29 May, 2015

Salsa Canning? ("free" resources)

One good turn deserves another, right? 

Since I've adopted one of Monica Matheny's salsa recipes from The Yummy Life, when I noticed she received a number of questions about canning salsa, I did a bit of research. 

While this post is not intended to be an exhaustive look at the subject of canning salsa, I hope the information referrals are helpful nonetheless. Other than being a taxpayer, I have no connection to these organizations.

Salsa Canning?

I recommend these three knowledgeable, reputable resources. All "can" be "free."

The National Center for Home Food Preservation ("NCHFP") is hosted by the College of Family and Consumer Sciences at the University of Georgia "UGA"). 

The Chile Pepper Institute is hosted by the University of New Mexico ("UNM"). To fund student research and employment, and an endowment, the Chili Pepper Institute has an online store where you may purchase seeds for most of the chile pepper varieties developed at UNM as well as some unusual varieties and garden favorites. The Chile Pepper Institute store Internet address is http://www.chilepepperinstitute.org/cart/.

PDF files
Some of the resources mentioned above are available as PDF files at no direct cost. If the term PDF file is unfamiliar, you might like to read our post, "What's a PDF file?" here

The Complete Guide to Home Canning, 2009 Revision Information Bulletin No. 539 (pictured above) is available as a PDF file at no direct cost; a printed version is available for purchase online. 

  • You'll need the current version of Adobe® Acrobat Reader® DC installed on your computer before you can view or download this PDF file. You can download the free Adobe® Acrobat Reader® DC from https://get.adobe.com/reader/ .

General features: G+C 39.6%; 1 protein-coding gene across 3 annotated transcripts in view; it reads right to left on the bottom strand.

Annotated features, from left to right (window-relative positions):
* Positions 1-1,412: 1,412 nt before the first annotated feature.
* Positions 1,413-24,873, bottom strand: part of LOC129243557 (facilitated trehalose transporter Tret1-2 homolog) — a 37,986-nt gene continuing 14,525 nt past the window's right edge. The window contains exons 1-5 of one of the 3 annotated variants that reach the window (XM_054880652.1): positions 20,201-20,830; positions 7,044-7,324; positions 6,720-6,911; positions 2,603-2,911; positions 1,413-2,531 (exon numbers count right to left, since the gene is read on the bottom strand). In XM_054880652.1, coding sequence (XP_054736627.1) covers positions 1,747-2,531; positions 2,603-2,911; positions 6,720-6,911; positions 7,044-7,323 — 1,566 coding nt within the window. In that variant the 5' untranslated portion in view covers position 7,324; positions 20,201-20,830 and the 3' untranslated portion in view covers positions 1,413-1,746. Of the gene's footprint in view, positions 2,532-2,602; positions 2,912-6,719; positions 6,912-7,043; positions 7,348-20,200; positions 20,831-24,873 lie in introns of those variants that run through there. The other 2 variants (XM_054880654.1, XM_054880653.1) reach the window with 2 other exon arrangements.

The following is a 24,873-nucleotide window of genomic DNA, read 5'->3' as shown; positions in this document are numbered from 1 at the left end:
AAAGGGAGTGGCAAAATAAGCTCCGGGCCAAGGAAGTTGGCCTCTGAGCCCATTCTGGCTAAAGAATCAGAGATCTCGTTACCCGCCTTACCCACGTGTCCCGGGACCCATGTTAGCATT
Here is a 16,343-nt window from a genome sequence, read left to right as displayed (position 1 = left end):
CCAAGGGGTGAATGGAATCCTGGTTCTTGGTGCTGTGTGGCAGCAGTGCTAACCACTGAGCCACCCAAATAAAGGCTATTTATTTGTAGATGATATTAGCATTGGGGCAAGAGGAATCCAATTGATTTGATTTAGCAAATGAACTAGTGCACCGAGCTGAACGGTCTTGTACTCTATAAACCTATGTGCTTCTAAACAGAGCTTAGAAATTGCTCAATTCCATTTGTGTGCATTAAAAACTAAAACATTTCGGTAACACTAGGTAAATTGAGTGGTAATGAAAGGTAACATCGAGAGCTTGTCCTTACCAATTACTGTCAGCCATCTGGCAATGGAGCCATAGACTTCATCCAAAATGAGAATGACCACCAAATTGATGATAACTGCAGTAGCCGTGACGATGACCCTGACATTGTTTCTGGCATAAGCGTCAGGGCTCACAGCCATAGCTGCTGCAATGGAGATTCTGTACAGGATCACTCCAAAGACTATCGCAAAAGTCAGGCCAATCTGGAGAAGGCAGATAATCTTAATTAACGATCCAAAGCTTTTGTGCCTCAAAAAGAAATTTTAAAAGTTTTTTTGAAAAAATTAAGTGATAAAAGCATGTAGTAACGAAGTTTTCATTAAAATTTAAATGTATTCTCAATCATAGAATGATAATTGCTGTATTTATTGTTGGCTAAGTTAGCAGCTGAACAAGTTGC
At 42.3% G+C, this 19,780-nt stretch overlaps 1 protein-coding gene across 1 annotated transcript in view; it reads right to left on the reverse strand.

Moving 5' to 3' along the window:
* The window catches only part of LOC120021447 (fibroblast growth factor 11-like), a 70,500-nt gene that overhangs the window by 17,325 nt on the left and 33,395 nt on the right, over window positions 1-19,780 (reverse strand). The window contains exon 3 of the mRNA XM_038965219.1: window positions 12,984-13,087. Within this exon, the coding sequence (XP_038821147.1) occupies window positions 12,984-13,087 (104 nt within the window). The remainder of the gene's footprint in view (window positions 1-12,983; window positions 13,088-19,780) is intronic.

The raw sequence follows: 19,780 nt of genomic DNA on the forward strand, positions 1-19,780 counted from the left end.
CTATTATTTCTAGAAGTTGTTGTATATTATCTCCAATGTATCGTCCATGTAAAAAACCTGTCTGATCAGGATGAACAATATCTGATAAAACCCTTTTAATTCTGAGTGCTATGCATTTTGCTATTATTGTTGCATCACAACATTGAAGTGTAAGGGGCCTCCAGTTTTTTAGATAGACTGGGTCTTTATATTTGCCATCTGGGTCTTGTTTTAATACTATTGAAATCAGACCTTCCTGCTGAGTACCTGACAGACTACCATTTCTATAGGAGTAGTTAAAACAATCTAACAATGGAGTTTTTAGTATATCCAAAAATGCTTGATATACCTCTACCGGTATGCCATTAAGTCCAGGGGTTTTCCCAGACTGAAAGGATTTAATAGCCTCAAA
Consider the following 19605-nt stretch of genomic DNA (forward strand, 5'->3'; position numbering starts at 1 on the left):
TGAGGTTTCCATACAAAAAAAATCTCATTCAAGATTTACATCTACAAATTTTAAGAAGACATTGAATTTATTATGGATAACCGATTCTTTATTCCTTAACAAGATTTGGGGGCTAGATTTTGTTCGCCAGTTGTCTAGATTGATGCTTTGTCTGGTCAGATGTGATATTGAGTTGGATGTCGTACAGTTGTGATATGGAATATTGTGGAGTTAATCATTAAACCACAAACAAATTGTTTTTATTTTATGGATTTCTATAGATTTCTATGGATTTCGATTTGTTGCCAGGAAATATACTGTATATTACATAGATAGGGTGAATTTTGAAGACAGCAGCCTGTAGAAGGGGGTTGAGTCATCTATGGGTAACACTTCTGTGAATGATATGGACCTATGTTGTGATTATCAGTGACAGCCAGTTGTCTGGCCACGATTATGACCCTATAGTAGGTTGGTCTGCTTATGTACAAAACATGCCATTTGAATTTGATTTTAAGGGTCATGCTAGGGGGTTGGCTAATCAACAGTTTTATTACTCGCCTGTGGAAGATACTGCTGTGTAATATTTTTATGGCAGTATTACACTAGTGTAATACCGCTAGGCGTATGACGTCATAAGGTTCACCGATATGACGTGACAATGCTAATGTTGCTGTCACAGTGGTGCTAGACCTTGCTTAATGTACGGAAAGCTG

Alternatively, you may purchase the entire Information Bulletin No. 539 ("the Guide") in printed form from either Amazon or the Purdue Extension Service through The Education Store. Be sure to read online customer comments and reviews because it looks like there have been or are issues with the legibility of some printed copies sold.

    Here are just three (3) snippets of the informed guidance you will find in Guide 3 (pictured above) about using the boiling water canning method to preserve salsas safely:

    ... most salsas, are mixtures of low-acid foods, such as onions and peppers, with acid foods, such as tomatoes. It is important that ingredients be carefully measured and that the salsas be made as described to be processed safely in a boiling water canner. (Page 3-19)
    Use only vinegar that is at least 5% acidity; do not use homemade vinegar or fresh squeezed lemon juice because the acidity can vary and will be unknown. (Page 3-19)  
    Do not thicken salsas with flour, cornstarch or other starches before canning. If a thicker salsa is desired, you can pour off some of the liquid or add these thickening ingredients after opening. (Page 3-21)

    What resources do you rely upon for answering canning questions? Please tell us in comments.

    You might like

    Easy Blender Salsa
    Roasted Salsa recipe via The Yummy Life


    Carman, Tim"Should you wear gloves while handling peppers?" The Washington Post. Nash Holdings LLC. 31 Oct. 2012. Web. 28 May 2015.

    How To avoid chile burn links

    How To relieve chile burn links 

    Matheny, Monica. "10 Minute Fire Roasted Salsa." The Yummy Life. 4 May 2011. Web. 14 May 2015.  

    Matheny, Monica. "Roasted Salsa." The Yummy Life. 4 May 2011. Web. 14 May 2015.  

    United States. Department of Agriculture ("USDA") National Institute of Food and Agriculture ("NIFA"). Complete Guide to Home Canning, 2009 Revision Information Bulletin No. 539Guide 3: Selecting, Preparing, and Canning Tomatoes and Tomato Products, 2009 Revision. PDF file. Web. 28 May 2015. [http://nchfp.uga.edu/publications/usda/GUIDE%203%20Home%20Can.pdf ]


    Appetizers and Snacks > Cold Dips / spreads > Salsas
    Condiments > Mexican
    How To

    Page Last Modified 17 June 2015

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